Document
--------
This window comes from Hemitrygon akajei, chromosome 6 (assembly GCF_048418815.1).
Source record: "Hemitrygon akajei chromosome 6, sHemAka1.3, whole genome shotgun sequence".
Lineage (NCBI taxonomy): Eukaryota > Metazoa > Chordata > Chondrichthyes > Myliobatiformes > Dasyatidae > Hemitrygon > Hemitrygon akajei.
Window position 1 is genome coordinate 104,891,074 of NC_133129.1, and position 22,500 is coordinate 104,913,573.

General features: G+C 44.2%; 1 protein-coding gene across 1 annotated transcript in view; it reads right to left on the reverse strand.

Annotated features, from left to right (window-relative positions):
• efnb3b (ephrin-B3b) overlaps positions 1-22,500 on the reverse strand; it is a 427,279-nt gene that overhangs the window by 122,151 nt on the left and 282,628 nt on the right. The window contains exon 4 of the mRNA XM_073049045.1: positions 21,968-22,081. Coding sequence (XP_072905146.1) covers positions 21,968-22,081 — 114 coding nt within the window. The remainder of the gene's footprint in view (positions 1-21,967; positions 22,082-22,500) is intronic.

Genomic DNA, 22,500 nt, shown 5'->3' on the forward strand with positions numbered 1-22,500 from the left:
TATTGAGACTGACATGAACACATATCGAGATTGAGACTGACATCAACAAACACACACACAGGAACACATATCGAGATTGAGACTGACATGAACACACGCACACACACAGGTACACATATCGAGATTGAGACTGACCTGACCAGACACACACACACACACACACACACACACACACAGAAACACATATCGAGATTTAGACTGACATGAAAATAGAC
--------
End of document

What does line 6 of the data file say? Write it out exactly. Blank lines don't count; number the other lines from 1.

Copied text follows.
Annotated features, from left to right (window-relative positions):